This post is for me. I’m writing it simply because I will find great joy in doing so, which, in my experience, produces my best writing. So, all the better if you enjoy this story about four Germans, a half-German Canadian and a Thai boat skip named “Mr. Butt”.
After a couple of lonely, beautiful days on the island of Koh Kood, Thailand, I was craving a cup of real coffee and pulled into Coffeeat for an Americano.
I write the following to show you, and to remind myself as I go on this journey, that a single encounter while traveling can change your entire trip irrevocably. Important, however, is that you make yourself available to the experience and ride the waves of opportunity that are thrown into your path instead of fearing them and turning back.
At Coffeeat I met a Slovakian family over a cup of the best coffee I’ve had in Thailand, and I learned quickly that they quit their jobs just a few months earlier and were traveling around the world for an entire year as a family of four. We hit it off, exchanged information, and I met the coffee shop owner, Ja, who was about as kind of a woman as I’ve ever met in my life.
Soon, Coffeeat became home for me on the island, and it became my first stop every morning for the next three days.
As we all became fast friends, I noticed one day that Ja was swamped with an entire shop of customers. She was stressed out, running around as she took orders, made the artisan coffee and prepared the food for eight tables of people all by herself. I was just sipping on a coffee, trying to stay out of the way, when Jurya (the Slovakian father), mentioned to me that she could really use some help during peak hours. My ears perked up, and I immediately saw an opportunity that would benefit both Ja and myself.
After things slowed down, I told her that I could work for her a few hours a day if she provided me free room and board in one of the massive tents she had set up in the jungle. At first, she wasn’t sure, so Ja told me that she would pray to Buddha before bed and ask for an answer in the morning.
I went to bed that night on the beach, saying my own prayer to a nameless god, asking that she would accept my offer. I saw a unique experience, a free room and a chance to help out a beautifully-kind woman, and for some reason I knew my life would change in some substantial way if she just said “yes”.
The next morning, I crawled out of bed and went straight to the coffee shop where Ja was waiting for me, smiling as she told me her answer. The words were like sweet music:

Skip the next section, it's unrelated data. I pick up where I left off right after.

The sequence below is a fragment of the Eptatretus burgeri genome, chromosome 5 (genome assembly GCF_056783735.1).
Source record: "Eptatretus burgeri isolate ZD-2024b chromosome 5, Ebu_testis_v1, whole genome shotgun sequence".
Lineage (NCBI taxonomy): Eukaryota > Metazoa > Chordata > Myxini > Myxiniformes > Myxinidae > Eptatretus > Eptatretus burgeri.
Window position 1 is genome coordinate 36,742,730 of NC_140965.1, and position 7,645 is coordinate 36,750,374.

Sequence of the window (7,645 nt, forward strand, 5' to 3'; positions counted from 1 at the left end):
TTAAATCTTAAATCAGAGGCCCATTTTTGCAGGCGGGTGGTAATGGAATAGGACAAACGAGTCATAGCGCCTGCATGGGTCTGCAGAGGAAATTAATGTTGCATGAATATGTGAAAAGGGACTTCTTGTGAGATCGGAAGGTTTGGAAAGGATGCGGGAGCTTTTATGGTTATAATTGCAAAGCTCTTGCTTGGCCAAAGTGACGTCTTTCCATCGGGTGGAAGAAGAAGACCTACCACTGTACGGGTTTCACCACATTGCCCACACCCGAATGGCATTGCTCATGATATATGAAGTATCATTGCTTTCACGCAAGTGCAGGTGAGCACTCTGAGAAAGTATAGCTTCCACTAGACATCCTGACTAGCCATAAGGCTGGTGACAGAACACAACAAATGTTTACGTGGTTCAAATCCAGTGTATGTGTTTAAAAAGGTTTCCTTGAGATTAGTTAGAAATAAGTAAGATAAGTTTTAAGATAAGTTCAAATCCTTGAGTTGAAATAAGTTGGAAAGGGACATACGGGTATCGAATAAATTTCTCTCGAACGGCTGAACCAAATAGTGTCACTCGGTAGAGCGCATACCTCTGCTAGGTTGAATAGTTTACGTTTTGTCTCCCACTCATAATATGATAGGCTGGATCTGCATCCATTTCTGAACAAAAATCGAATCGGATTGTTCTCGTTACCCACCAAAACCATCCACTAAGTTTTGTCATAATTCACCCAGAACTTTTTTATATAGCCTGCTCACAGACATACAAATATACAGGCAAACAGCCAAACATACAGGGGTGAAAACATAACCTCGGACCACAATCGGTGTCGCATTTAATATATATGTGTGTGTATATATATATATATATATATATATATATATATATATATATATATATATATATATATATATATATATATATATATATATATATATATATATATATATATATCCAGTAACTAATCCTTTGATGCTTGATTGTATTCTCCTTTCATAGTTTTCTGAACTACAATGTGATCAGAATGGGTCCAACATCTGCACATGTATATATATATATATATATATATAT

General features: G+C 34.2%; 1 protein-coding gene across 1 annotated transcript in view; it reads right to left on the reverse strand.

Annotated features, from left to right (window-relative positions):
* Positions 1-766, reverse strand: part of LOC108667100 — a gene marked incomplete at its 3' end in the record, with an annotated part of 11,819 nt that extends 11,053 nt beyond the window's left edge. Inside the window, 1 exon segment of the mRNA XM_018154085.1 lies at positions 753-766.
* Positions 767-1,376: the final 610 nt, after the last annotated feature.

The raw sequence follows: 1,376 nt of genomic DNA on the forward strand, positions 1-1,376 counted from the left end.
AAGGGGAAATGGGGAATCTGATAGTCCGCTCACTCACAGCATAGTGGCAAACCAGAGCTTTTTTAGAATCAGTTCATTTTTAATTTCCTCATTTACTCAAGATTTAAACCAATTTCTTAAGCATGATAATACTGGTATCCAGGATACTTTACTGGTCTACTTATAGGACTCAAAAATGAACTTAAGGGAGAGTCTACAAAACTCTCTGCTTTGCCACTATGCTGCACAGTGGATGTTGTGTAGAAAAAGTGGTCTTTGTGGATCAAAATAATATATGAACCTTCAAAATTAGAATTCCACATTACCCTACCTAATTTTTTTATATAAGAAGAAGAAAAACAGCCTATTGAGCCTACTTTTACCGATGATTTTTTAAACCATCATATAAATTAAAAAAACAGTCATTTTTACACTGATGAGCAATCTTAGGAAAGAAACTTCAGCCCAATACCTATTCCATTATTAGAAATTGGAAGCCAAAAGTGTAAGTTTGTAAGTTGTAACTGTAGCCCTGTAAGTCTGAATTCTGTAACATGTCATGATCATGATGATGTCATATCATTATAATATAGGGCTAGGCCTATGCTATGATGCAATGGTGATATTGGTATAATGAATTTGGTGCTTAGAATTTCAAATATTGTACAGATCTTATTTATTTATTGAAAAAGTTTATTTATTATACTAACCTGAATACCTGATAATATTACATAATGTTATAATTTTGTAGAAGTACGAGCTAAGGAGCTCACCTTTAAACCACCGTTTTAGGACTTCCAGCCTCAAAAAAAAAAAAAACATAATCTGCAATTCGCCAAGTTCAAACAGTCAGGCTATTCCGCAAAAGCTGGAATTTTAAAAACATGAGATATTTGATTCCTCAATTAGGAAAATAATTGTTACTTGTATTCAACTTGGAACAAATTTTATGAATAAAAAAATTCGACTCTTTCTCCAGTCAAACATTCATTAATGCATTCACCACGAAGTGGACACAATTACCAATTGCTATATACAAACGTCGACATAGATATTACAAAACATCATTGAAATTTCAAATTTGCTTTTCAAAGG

“I pray to Buddha, Dustin, and you work, uh huh. Show you how to make coffee. Come.”
“Uh huh” and “no no no!” became Ja’s unique and hilarious way of communicating to me at first, and just like that I became her barista in training. It opened up the world to me.
The Slovakian family left their loft to spend a few nights on a yacht between Koh Mak and Koh Kood, so I knew I had to make new friends. You see, on an island with many solo travelers, everyone is looking to talk but not everyone knows where to begin the conversation or even has the gusto to fire up a chat with a stranger (myself included). But when you’re serving, the conversation begins naturally by taking an order, and I was fortunate to make pleasant, often-hilarious, conversation with almost everyone that came through there, which is where my story truly takes off.
Across the street is a backpacker’s hostel named Eve’s House. It’s kind of a party spot on Koh Kood that blasts 90’s pop music (aka: Backstreet Boys/Spice Girls) all day long and gives zero shits about people trying to have a conversation. Some of their clientele ended up shuffling over to our little spot at the coffee shop, and in this way, I was able to meet two German fellas (both traveling solo) that were more than happy to shoot the shit with me.
After a few quick conversations, Tobi, Martin and I soon found ourselves at Coffeeat every morning and evening, chatting about everything and working side-by-side on our writing and other creative pursuits. I’ve never made faster friends in my life, and, this too, was a welcome, learned lesson for me: